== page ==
By Liz Welch
My sister Emerald was crying when I answered her call. She asked if I'd heard the news. "What news?" I responded. She said our mother had just called and said our father, Eric Garner, had stopped breathing. That's all she knew. I hung up, panicked, and called my mom and then my grandmother; neither answered. I was desperate for information. Was it an asthma attack? He had bad asthma—I do, too, but as long as we get medicine, we're fine. I was at work in Brooklyn and ran to catch the bus to start the journey to Staten Island, where my parents lived. I had to see for myself that my dad was fine.
I had just transferred to the train when I called my aunt, my father's little sister. She was humming more than crying, a deep guttural moan. I knew something terrible had happened. When she said, "He's gone," I burst into tears. The lady next to me had no idea who I was or why I was crying. Still, she hugged me and said, "It's going to be OK." Four strangers formed a circle around me. One said a prayer. It was beautiful.
My aunt asked me to meet her and my cousin, so I got off the train and drove the rest of the way to Staten Island with them. As we neared my parents' neighborhood, I saw police cars parked at the corner where my dad liked to hang with his friends. I also noticed police tape and news vans. My cousin started Googling for news and found an item that mentioned my dad had experienced a heart attack. I was furious. How did the news know before his family?
We went to my grandparents' house first—reporters were already there. One told us my father's friend had taken a video of the incident. My brother Emory found it online. When I saw my dad on the screen, I was so relieved! He was talking to a police officer—agitated, yes, but alive. He said, "I did nothing! What did I do?" Suddenly, three policemen swarmed him. One placed his arm around my dad's neck like a noose. I saw my father fall to the ground and found myself shouting: "Get off him! Leave him alone!" When I heard his voice, gasping, "I can't breathe!" all the air left my lungs. I watched as the same officer who had choked him thrust his knee into my father's head, pinning him to the ground. I kept shouting, "Get off him!" Then, I heard my dad say, again: "I can't breathe."
Instead of helping him, the officers backed away, leaving my father on the ground in the fetal position. The camera starts pulling away, so it was hard to see, but there's a moment when I saw my dad wave. His final good-bye. I felt dizzy, then sick. I'd just watched my father die.
Meanwhile, my mother had spent the afternoon at the hospital, waiting hours for answers. Finally, someone from NYPD Internal Affairs told her that her husband was gone. We still didn't know why, so my grandfather and I drove to the corner where it had happened. As I stood there looking at the spot where my dad had been wrestled to the ground, several people asked, "Are you Eric's daughter?" With tears streaming down my face, I nodded yes as a few explained what they had witnessed: My father had just broken up a fight when the police arrived. He had a history of run-ins with the police—all small stuff, like driving without insurance or selling untaxed cigarettes—but they had no grounds to arrest him that day. Another man told me my dad was a good man and that he always bragged about his kids. My heart broke in a million pieces.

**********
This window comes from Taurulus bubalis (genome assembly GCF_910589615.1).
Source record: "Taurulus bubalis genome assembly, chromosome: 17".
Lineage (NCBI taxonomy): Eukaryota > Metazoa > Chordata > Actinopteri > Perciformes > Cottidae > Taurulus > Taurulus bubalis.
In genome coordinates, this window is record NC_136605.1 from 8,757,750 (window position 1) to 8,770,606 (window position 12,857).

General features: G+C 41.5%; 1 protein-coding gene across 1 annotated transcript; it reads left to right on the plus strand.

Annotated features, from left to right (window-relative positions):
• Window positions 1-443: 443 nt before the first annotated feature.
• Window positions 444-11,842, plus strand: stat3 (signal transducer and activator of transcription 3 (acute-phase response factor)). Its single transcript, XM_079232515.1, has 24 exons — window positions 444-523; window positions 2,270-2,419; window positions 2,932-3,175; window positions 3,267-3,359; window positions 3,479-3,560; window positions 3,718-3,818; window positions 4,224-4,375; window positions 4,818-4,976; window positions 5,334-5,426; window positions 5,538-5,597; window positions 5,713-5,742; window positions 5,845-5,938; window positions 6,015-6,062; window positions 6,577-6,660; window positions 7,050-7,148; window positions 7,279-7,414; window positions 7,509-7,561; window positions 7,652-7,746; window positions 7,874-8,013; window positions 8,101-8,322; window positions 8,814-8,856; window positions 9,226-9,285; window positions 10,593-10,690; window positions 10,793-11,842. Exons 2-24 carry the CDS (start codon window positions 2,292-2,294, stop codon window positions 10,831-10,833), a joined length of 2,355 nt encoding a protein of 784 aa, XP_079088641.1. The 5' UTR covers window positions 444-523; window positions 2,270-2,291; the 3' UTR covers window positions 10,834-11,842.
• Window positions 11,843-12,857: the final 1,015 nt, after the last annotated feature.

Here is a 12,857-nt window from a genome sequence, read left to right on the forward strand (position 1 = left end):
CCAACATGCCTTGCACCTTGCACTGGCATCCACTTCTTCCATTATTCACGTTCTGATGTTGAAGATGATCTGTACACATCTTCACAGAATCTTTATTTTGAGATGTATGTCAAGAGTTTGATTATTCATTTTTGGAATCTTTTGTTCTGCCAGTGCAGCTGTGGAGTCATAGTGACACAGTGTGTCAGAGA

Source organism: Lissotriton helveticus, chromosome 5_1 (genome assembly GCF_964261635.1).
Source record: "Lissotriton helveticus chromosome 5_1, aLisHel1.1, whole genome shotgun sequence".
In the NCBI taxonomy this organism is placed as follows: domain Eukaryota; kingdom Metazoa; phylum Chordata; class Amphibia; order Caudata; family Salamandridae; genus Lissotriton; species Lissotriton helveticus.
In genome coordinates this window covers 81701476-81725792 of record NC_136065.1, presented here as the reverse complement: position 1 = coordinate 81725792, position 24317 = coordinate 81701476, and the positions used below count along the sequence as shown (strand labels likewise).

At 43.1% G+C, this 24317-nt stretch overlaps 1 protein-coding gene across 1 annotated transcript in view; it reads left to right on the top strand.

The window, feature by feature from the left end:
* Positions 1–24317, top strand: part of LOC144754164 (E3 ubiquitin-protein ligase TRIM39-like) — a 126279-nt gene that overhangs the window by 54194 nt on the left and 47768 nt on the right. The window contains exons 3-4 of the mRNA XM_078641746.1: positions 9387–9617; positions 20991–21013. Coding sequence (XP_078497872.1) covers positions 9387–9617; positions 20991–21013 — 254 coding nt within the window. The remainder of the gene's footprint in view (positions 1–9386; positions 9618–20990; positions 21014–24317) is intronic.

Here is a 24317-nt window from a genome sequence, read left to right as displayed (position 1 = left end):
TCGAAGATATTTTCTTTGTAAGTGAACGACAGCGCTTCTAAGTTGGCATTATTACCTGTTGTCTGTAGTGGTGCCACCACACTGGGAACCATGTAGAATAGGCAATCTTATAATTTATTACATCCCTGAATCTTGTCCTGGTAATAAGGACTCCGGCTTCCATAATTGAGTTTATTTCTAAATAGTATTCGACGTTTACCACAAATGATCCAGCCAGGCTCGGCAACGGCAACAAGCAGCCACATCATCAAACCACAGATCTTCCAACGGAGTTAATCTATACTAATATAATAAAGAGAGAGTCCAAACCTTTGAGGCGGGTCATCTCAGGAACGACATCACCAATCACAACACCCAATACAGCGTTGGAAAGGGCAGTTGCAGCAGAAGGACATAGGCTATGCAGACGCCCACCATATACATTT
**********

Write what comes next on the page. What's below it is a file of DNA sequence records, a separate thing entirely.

My whole family went into deep mourning. We were deeply moved by the turnout at his funeral on July 23. Hundreds of people came. Reverend Al Sharpton delivered the eulogy and then led the first of many #BlackLivesMatter marches in New York. It was encouraging to see how many people, of all races, are tired of black men being fatally singled out. First Trayvon Martin, then Michael Brown, then my dad. It has to stop.
I kept quiet at first, and focused on my grief, but when the indictment came down, and Daniel Pantaleo—the officer who put my father in the choke hold that resulted in his death—was not held accountable, I had to do something. My grandmother had the idea of rallying in front of the Staten Island post office. No flyers, no posters, just a bunch of us chanting my father's name. The initial one was in September; we still rally there every Tuesday and Thursday. At first, only a few dozen people showed up. I got discouraged—we weren't making an impact. When I spoke to a reporter in December, he asked if I was on Twitter. I said, "No." He replied: "People are waiting to hear from you." So I signed up as officialERICA GARNER with the handle @es_Snipes and had 500 followers in an hour. As of February, I was up to more than 7,500. Suddenly, people had a way to connect with me, and condolences from all over the world poured in. One Pakistani woman sent a video of her friends reading poems they wrote inspired by #BlackLivesMatter. I realized then that though my father's death helped spark this now-global movement, it's way bigger than just him. In December, I marched with Sharpton in Washington, D.C. There, the Garners sat onstage with the Browns and the Martins. We're in this together. That same month, my grandmother met President Barack Obama.
My life has changed—I lost a father but am part of a movement that's focused on change. I have never been contacted by anyone at the NYPD; we are pursuing a civil case against the department, the individual officers, and the EMT who did not do more to save my father. I'm not antipolice, but I hate what they did to him. He broke up a fight right before he died, and I am going to do my best to continue another fight—to prove that #BlackLivesMatter and that my dad's did, too.
This article appears in the April 2015 issue of Marie Claire, on newsstands now.
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